By  Thomas Ahearn, ESR News Blog

A story from south Florida demonstrates how criminal results found in database searches during background checks may be incorrect and the problems and embarrassment that can result from such mistakes.

According to a report on, a candidate running for Cooper City, FL commission named David Nall was falsely labeled a criminal after a required background check database search erroneously stated that he had been arrested for credit card fraud in 1987.

Due to a recently passed ordinance, a background check on all nine candidates was conducted by City Hall, reports, and although City Hall never published the results of the background checks, they were released to five parties – including the Mayor’s Office – who requested them.

By the time Nall – who had no criminal record in a subsequent Florida Department of Law Enforcement (FDLE) check – was made aware of the mistake on his background check, supporters of his opponent’s campaign had already gone door-to-door with the false report and spread news of his supposedly crooked past through the small town, according to Nall even told the South Florida Sun-Sentinel that that his ten-year-old daughter even asked him if he was a criminal. also reports Cooper City blamed the incident on a defect in the database of the background check vendor,   and posted a note on the City Hall website saying Nall had a clean record and apologized for releasing false information about him:


Please be advised that pursuant City Commission Resolution 10-8-4, as adopted on August 17, 2010, the City attempted to access a criminal history record check for all City Commission candidates for the November 2, 2010 City election. However, because of a defect in a portion of the criminal history record search data base, inaccurate information was received by the City (and made available for public inspection) mistakenly suggesting that District 2 Commission candidate David A. Nall had a criminal record from a 1987 matter. As a result of a prompt objection from Candidate Nall, the City immediately examined the matter further and has determined that the criminal history report received by the City was inaccurate and that there is no verification that any criminal violation ever occurred. Accordingly, please be advised that based upon reliable FDLE data, Candidate Nall has a clean (no criminal record) criminal history background check under the terms of Resolution 10-8-4. The City respectfully apologizes for this incident.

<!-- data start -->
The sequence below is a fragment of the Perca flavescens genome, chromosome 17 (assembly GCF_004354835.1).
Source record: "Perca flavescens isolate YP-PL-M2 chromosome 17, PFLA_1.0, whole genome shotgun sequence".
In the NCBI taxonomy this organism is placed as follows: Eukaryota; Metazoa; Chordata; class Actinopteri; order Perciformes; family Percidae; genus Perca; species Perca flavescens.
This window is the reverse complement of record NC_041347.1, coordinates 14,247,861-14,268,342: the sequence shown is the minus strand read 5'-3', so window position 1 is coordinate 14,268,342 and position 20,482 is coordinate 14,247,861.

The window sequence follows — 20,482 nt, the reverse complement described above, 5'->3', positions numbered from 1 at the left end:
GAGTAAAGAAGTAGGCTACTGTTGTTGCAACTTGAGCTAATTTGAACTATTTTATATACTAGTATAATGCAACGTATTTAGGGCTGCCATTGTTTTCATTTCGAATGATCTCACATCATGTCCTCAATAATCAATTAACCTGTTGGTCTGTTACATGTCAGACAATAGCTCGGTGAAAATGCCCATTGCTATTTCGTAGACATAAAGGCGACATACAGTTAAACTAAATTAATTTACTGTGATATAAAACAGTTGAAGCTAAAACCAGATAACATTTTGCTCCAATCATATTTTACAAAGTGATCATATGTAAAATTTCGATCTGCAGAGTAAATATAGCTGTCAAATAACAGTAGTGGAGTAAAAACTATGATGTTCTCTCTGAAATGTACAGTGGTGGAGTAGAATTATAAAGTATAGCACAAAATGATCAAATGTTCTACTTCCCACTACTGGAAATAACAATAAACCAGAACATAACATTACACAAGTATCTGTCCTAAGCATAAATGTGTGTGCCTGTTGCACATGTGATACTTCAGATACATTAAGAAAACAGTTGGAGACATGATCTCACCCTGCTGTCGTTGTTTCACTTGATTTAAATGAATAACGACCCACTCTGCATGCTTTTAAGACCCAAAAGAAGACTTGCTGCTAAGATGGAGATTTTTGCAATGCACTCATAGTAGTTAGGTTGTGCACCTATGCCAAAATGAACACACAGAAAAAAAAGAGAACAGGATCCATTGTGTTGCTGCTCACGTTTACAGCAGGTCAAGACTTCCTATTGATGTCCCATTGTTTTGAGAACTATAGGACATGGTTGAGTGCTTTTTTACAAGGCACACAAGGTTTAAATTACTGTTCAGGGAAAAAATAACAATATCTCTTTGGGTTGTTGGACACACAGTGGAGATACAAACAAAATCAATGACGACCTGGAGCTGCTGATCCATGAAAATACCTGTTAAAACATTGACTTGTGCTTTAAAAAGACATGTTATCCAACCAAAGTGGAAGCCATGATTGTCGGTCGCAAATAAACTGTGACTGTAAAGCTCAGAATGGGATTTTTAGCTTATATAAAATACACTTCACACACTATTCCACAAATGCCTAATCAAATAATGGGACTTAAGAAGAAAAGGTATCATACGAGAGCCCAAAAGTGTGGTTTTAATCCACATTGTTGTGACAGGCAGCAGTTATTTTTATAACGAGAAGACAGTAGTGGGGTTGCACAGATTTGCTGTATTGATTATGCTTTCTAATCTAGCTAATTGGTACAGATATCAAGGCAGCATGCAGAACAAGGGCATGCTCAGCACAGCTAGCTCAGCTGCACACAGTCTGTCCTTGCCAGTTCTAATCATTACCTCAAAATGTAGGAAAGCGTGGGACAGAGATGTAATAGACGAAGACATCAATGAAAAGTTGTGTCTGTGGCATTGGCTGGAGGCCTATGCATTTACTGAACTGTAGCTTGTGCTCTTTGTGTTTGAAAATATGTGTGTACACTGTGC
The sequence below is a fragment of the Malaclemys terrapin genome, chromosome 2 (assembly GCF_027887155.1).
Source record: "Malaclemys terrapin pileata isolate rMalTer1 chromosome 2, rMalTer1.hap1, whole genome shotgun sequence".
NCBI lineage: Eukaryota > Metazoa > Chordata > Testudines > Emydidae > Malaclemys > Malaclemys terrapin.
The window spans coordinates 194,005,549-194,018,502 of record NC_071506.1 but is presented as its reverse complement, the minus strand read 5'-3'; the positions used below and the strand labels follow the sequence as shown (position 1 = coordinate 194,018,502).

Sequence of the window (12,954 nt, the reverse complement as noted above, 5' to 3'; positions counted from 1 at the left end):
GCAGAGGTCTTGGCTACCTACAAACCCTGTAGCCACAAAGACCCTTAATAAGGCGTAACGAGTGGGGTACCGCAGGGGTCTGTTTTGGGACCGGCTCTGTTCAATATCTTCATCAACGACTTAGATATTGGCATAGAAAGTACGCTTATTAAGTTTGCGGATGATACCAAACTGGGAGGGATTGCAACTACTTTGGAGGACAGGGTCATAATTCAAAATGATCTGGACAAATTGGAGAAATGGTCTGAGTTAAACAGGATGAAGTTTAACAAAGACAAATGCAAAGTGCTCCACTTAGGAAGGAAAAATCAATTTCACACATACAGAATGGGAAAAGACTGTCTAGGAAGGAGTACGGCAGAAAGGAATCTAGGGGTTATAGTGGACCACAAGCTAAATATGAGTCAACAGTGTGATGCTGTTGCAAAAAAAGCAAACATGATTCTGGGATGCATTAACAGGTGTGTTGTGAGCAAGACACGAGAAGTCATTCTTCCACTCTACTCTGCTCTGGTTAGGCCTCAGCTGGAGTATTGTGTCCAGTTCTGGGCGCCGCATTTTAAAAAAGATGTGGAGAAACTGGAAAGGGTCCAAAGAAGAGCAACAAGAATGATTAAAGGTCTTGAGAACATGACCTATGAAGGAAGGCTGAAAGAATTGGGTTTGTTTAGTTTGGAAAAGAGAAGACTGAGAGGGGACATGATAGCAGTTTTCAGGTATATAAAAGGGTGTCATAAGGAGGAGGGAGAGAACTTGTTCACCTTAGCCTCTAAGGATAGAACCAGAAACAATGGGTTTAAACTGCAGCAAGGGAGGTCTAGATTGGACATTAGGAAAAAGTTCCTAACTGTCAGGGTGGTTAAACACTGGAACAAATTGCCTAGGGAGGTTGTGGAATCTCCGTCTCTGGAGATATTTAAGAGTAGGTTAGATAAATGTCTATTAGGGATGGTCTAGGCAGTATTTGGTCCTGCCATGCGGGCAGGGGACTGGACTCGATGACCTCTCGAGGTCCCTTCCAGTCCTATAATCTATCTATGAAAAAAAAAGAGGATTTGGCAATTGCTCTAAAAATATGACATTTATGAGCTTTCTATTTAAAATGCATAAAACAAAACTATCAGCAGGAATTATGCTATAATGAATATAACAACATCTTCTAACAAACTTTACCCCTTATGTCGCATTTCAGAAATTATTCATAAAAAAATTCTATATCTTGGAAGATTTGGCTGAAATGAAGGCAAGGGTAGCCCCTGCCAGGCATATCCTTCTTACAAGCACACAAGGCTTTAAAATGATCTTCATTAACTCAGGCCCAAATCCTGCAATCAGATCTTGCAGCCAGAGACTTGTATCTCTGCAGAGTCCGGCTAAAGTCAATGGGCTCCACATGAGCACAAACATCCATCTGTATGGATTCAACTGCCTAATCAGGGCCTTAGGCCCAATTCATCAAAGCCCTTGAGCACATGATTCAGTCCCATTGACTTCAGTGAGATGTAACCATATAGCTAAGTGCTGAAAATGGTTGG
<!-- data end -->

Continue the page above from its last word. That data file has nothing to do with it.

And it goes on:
Based upon this news story, it appears the false accusation stemmed from a database search as part of a background check. As noted in numerous articles from Employment Screening Resources (ESR), such database searches can easily result in a “false positive,” meaning a person is incorrectly labeled a criminal when they are not. ESR has a policy of always checking the results of any database “hit” at the country courthouse level.

For more information on databases searches, read “Criminal Databases & Pre-Employment Screening: The Good, the Bad, and the Ugly,” which investigates all aspects of criminal database searches.

  • The Good: Criminal records database searches are valuable because they cover a much larger geographical area than traditional searches, which are run at the county level. Since there are more than 3,200 jurisdictions in America, not all courts can be checked on-site.
  • The Bad: Despite their value, criminal records databases have serious flaws, including incomplete records, name variations, and untimely information. Also keep in mind that database checks by private screening firms are NOT FBI records. 
  • The Ugly: Inaccuracy is only one pitfall of national criminal database searches. They also make employers vulnerable to a number of legal landmines, especially when it comes to confirming if the record is current and accurate and even belongs to the applicant. 

The article can be found at For more information on background checks and database searches, visit Employment Screening Resources (ESR) at